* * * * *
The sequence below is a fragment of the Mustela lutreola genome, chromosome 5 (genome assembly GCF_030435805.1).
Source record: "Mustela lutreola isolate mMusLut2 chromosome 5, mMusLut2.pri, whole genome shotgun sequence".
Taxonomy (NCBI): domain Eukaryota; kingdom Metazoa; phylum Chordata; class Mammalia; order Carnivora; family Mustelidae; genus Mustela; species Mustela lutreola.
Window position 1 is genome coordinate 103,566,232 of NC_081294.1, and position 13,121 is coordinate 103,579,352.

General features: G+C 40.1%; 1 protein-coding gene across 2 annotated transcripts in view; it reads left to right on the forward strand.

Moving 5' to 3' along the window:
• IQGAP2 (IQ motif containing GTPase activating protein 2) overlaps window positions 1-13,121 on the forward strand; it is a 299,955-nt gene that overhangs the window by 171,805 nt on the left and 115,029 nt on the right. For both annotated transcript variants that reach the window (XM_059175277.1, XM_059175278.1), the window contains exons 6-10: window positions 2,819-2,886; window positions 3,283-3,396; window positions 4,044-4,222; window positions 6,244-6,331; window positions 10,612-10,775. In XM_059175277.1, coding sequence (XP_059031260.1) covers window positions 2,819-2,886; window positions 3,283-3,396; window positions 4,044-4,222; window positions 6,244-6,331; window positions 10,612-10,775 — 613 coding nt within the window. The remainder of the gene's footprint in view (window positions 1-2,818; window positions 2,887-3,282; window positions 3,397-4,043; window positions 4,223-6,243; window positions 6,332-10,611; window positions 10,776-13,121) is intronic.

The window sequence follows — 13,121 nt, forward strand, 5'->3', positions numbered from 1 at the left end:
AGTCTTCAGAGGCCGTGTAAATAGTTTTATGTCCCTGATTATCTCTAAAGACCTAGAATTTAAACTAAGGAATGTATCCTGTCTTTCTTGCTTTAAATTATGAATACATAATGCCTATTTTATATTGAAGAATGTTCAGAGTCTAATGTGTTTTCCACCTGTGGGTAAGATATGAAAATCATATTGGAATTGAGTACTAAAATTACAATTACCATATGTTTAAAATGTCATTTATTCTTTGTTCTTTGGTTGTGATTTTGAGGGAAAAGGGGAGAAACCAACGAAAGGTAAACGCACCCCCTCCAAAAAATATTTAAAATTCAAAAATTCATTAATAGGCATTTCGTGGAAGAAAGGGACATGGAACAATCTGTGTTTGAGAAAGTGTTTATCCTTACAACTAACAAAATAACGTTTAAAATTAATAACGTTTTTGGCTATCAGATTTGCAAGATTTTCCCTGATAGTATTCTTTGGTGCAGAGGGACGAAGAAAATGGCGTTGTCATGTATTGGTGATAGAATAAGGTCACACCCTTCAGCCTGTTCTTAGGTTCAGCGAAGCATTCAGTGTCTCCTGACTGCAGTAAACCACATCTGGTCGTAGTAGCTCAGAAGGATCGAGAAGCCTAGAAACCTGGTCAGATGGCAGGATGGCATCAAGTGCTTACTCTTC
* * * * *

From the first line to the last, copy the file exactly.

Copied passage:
The sequence below is a fragment of the Mustela lutreola genome, chromosome 5 (genome assembly GCF_030435805.1).
Source record: "Mustela lutreola isolate mMusLut2 chromosome 5, mMusLut2.pri, whole genome shotgun sequence".
Taxonomy (NCBI): domain Eukaryota; kingdom Metazoa; phylum Chordata; class Mammalia; order Carnivora; family Mustelidae; genus Mustela; species Mustela lutreola.
Window position 1 is genome coordinate 103,566,232 of NC_081294.1, and position 13,121 is coordinate 103,579,352.

General features: G+C 40.1%; 1 protein-coding gene across 2 annotated transcripts in view; it reads left to right on the forward strand.

Moving 5' to 3' along the window:
• IQGAP2 (IQ motif containing GTPase activating protein 2) overlaps window positions 1-13,121 on the forward strand; it is a 299,955-nt gene that overhangs the window by 171,805 nt on the left and 115,029 nt on the right. For both annotated transcript variants that reach the window (XM_059175277.1, XM_059175278.1), the window contains exons 6-10: window positions 2,819-2,886; window positions 3,283-3,396; window positions 4,044-4,222; window positions 6,244-6,331; window positions 10,612-10,775. In XM_059175277.1, coding sequence (XP_059031260.1) covers window positions 2,819-2,886; window positions 3,283-3,396; window positions 4,044-4,222; window positions 6,244-6,331; window positions 10,612-10,775 — 613 coding nt within the window. The remainder of the gene's footprint in view (window positions 1-2,818; window positions 2,887-3,282; window positions 3,397-4,043; window positions 4,223-6,243; window positions 6,332-10,611; window positions 10,776-13,121) is intronic.

The window sequence follows — 13,121 nt, forward strand, 5'->3', positions numbered from 1 at the left end:
AGTCTTCAGAGGCCGTGTAAATAGTTTTATGTCCCTGATTATCTCTAAAGACCTAGAATTTAAACTAAGGAATGTATCCTGTCTTTCTTGCTTTAAATTATGAATACATAATGCCTATTTTATATTGAAGAATGTTCAGAGTCTAATGTGTTTTCCACCTGTGGGTAAGATATGAAAATCATATTGGAATTGAGTACTAAAATTACAATTACCATATGTTTAAAATGTCATTTATTCTTTGTTCTTTGGTTGTGATTTTGAGGGAAAAGGGGAGAAACCAACGAAAGGTAAACGCACCCCCTCCAAAAAATATTTAAAATTCAAAAATTCATTAATAGGCATTTCGTGGAAGAAAGGGACATGGAACAATCTGTGTTTGAGAAAGTGTTTATCCTTACAACTAACAAAATAACGTTTAAAATTAATAACGTTTTTGGCTATCAGATTTGCAAGATTTTCCCTGATAGTATTCTTTGGTGCAGAGGGACGAAGAAAATGGCGTTGTCATGTATTGGTGATAGAATAAGGTCACACCCTTCAGCCTGTTCTTAGGTTCAGCGAAGCATTCAGTGTCTCCTGACTGCAGTAAACCACATCTGGTCGTAGTAGCTCAGAAGGATCGAGAAGCCTAGAAACCTGGTCAGATGGCAGGATGGCATCAAGTGCTTACTCTTC